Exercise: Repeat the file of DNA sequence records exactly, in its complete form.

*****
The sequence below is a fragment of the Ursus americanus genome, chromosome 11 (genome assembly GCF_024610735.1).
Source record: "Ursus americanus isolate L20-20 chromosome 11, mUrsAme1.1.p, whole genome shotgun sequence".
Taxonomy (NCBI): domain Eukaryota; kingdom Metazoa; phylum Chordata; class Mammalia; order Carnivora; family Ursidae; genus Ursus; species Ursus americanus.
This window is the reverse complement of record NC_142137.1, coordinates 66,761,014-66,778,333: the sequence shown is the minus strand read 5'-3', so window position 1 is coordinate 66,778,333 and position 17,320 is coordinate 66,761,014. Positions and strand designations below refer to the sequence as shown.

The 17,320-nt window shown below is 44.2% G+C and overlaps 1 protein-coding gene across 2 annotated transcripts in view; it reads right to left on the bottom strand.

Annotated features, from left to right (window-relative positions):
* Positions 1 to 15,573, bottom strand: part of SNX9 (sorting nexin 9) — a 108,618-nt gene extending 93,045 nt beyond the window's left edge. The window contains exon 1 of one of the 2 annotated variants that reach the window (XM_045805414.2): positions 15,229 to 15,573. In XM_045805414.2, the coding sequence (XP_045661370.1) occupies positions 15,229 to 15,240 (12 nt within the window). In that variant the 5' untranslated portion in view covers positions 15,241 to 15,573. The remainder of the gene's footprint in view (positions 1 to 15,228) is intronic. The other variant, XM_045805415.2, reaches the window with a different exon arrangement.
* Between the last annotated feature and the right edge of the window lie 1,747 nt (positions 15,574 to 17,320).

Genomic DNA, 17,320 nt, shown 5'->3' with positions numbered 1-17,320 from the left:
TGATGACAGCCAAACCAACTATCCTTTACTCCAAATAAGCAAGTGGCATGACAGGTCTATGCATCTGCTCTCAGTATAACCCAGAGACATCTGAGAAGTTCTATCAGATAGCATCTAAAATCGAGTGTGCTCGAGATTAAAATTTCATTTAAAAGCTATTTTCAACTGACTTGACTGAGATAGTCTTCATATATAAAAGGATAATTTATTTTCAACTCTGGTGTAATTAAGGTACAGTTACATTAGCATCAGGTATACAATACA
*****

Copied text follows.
The sequence below is a fragment of the Ursus americanus genome, chromosome 11 (genome assembly GCF_024610735.1).
Source record: "Ursus americanus isolate L20-20 chromosome 11, mUrsAme1.1.p, whole genome shotgun sequence".
Taxonomy (NCBI): domain Eukaryota; kingdom Metazoa; phylum Chordata; class Mammalia; order Carnivora; family Ursidae; genus Ursus; species Ursus americanus.
This window is the reverse complement of record NC_142137.1, coordinates 66,761,014-66,778,333: the sequence shown is the minus strand read 5'-3', so window position 1 is coordinate 66,778,333 and position 17,320 is coordinate 66,761,014. Positions and strand designations below refer to the sequence as shown.

The 17,320-nt window shown below is 44.2% G+C and overlaps 1 protein-coding gene across 2 annotated transcripts in view; it reads right to left on the bottom strand.

Annotated features, from left to right (window-relative positions):
* Positions 1 to 15,573, bottom strand: part of SNX9 (sorting nexin 9) — a 108,618-nt gene extending 93,045 nt beyond the window's left edge. The window contains exon 1 of one of the 2 annotated variants that reach the window (XM_045805414.2): positions 15,229 to 15,573. In XM_045805414.2, the coding sequence (XP_045661370.1) occupies positions 15,229 to 15,240 (12 nt within the window). In that variant the 5' untranslated portion in view covers positions 15,241 to 15,573. The remainder of the gene's footprint in view (positions 1 to 15,228) is intronic. The other variant, XM_045805415.2, reaches the window with a different exon arrangement.
* Between the last annotated feature and the right edge of the window lie 1,747 nt (positions 15,574 to 17,320).

Genomic DNA, 17,320 nt, shown 5'->3' with positions numbered 1-17,320 from the left:
TGATGACAGCCAAACCAACTATCCTTTACTCCAAATAAGCAAGTGGCATGACAGGTCTATGCATCTGCTCTCAGTATAACCCAGAGACATCTGAGAAGTTCTATCAGATAGCATCTAAAATCGAGTGTGCTCGAGATTAAAATTTCATTTAAAAGCTATTTTCAACTGACTTGACTGAGATAGTCTTCATATATAAAAGGATAATTTATTTTCAACTCTGGTGTAATTAAGGTACAGTTACATTAGCATCAGGTATACAATACA